As usual, @richard_millington was ahead of the curve with his 2012 blog post about Asset-Based Community Development (ABCD) and he’s recently reinforced it’s value as The Most Important Idea In Community Development.
I see ABCD as simply elevating an individual’s or community-wide gifts and struggles to the conscious level and helping community members generously share their gifts with people who would love to have them. I’ve been a fervent practitioner of ABCD for about three years and I’d like to integrate it even better into the Puttytribe – with your help, of course.
I’ve run ABCD activities like a non-commercial gift exchange (example: Offers and Needs Market) in-person many times and they work great. But they seem wicked hard to replicate online or to have set up indefinitely.
I have some questions about how you see a non-commercial gift exchange working in a paid community or just in general in the online space. Even if you don’t have direct experience with this kind of thing, maybe you know someone who does or have seen a community who does this well.
- Have you seen any online communities set up and maintain ABCD initiatives like a non-commercial gift exchange?
- Do you know of platforms that might integrate with WordPress or Discourse and facilitate non-financial transactions in a community?
- How could we make adding, searching, and matching gifts or needs more fun that browsing a Google spreadsheet?
I’m grateful for any general thoughts or questions you feel like I should be asking about this. I’ve also copied and pasted some info about what I’m trying to get going from the Puttytribe Community Challenge Wiki (where any member can propose a collaborative challenge for the community to work on together).
Puttytribe Non-Commercial Gift Exchange Community Challenge Details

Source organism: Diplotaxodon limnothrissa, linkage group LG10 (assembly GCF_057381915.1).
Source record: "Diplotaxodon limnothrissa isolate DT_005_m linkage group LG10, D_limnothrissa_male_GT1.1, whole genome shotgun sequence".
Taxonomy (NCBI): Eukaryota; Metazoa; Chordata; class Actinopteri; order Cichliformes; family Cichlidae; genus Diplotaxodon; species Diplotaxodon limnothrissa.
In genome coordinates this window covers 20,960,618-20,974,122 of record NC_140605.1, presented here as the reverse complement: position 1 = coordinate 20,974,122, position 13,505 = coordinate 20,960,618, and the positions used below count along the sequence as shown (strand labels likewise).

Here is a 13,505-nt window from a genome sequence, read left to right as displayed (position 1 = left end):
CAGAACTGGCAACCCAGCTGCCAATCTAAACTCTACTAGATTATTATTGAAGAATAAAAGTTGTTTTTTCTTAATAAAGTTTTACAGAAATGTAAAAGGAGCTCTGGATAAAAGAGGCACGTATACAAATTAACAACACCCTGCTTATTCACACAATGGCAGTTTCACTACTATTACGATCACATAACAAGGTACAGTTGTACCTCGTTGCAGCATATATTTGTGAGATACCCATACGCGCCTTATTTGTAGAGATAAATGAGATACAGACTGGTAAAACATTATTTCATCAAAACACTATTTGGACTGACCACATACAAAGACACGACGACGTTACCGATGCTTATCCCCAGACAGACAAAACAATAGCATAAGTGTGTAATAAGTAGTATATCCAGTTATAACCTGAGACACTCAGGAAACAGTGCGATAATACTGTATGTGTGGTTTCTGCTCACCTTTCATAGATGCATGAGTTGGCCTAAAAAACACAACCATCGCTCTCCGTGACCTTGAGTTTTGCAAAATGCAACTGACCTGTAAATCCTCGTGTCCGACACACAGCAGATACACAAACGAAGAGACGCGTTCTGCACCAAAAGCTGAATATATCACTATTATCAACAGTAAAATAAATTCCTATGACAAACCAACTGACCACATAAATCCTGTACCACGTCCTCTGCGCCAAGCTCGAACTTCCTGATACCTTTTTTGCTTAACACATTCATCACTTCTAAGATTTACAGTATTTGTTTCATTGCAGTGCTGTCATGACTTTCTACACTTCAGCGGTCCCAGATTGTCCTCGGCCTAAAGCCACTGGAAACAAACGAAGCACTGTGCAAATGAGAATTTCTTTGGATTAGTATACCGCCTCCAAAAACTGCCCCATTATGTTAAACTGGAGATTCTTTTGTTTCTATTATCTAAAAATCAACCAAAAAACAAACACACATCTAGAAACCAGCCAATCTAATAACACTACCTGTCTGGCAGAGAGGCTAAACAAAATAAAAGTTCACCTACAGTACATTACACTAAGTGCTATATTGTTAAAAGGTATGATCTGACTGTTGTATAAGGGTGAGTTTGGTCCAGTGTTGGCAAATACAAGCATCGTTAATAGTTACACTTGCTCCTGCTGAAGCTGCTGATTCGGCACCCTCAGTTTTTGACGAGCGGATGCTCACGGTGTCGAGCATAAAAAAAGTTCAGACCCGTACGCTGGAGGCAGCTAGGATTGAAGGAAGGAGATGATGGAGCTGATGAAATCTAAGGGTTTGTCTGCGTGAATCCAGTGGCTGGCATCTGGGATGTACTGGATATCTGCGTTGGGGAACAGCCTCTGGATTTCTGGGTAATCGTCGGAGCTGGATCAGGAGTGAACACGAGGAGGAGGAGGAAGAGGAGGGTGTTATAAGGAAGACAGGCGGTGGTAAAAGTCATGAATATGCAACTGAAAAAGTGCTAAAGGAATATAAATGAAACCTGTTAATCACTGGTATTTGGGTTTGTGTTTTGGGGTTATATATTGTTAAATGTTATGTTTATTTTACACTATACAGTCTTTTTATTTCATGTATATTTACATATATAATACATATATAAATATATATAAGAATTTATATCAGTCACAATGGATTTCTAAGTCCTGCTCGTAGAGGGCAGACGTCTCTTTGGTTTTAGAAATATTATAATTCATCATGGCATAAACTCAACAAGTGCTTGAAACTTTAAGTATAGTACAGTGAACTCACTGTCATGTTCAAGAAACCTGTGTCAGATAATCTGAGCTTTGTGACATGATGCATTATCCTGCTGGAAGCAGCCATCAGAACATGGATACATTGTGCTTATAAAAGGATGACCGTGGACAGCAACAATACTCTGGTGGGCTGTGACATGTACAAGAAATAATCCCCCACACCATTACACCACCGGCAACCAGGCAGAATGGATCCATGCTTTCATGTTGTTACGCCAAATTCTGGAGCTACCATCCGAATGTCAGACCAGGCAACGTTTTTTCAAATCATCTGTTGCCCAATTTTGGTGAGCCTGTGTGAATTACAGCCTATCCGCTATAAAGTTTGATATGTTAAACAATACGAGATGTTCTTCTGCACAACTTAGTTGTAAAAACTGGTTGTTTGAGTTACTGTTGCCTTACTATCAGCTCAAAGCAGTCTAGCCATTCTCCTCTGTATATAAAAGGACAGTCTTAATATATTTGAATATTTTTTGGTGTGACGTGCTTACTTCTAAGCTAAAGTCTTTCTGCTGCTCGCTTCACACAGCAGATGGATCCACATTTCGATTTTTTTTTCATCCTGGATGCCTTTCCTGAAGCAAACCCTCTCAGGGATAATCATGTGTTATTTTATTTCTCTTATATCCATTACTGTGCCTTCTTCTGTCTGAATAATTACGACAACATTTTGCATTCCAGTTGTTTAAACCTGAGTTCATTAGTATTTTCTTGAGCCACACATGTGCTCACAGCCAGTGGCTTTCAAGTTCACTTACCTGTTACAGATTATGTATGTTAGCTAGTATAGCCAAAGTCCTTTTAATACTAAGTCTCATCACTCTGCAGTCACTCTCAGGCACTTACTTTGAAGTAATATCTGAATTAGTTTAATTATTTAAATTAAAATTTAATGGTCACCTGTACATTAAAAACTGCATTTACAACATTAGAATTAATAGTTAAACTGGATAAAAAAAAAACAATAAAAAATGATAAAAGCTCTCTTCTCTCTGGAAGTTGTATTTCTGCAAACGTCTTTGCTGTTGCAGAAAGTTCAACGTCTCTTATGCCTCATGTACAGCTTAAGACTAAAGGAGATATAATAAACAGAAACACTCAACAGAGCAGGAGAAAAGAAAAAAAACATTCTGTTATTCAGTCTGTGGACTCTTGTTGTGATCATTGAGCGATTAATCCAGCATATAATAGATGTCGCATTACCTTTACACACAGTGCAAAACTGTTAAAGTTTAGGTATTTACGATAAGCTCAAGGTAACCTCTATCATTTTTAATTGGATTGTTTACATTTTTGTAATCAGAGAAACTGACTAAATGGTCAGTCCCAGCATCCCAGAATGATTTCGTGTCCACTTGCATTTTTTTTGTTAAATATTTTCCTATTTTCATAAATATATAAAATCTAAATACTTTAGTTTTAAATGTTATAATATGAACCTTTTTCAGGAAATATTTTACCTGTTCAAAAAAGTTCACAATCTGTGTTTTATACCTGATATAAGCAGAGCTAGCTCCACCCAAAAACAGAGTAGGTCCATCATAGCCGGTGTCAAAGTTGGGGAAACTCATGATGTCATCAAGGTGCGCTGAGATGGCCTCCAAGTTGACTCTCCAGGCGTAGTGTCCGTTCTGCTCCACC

Overview: As a community built on generosity and collaboration, it's silly that we don't have an organized way to share our gifts in a non-commercial way. Let's design a process where we can freely offer up our gifts, elevate the most interesting or appealing ones, and exchange what we have to give across the community.
Relevant Quote: "The Economy of Human Connection is about putting the needs of people before the importance of the profit we can make from them. Instead of 'How much money can I make from this, or how much money am I going to save from this?' think, 'Who can I help by doing this or how is this going to bring me closer to my community?'" – Sash Milne
- Emphasize the knowledge of who has access to what, who is doing/can do what, and who knows who (a.k.a. tapping into social capital).
- Direct financial transactions between someone offering a gift and another person receiving it aren't allowed.
- Bartering can be a part of the overall process, but the design doesn't explicitly try to facilitate it.
- The ongoing maintenance and administration of the gift exchange needs to be owned by someone, preferably multiple "someones," so it doesn't break down just as soon as it starts.
- Third party tools to run the gift exchange are OK as long as they don't share private data about Puttytribe members, allow us to easily transfer to another platform (e.g., via an export process), and preferably integrate with WordPress.
- If we don't design the gift exchange to get participants "quick wins" in both giving or getting, a puttypeep will probably never give it a second chance. So the first time experience needs to be positive, actionable, and worth repeating.
Key Outstanding Questions:
- Can a minimum viable gift exchange just be a well-designed Google spreadsheet that people can access from anywhere and update at anytime?
- What percentage of active members will actually use a gift exchange? Conceptually, most people like the idea. Practically speaking, it's much harder to persuade someone to use a gift exchange.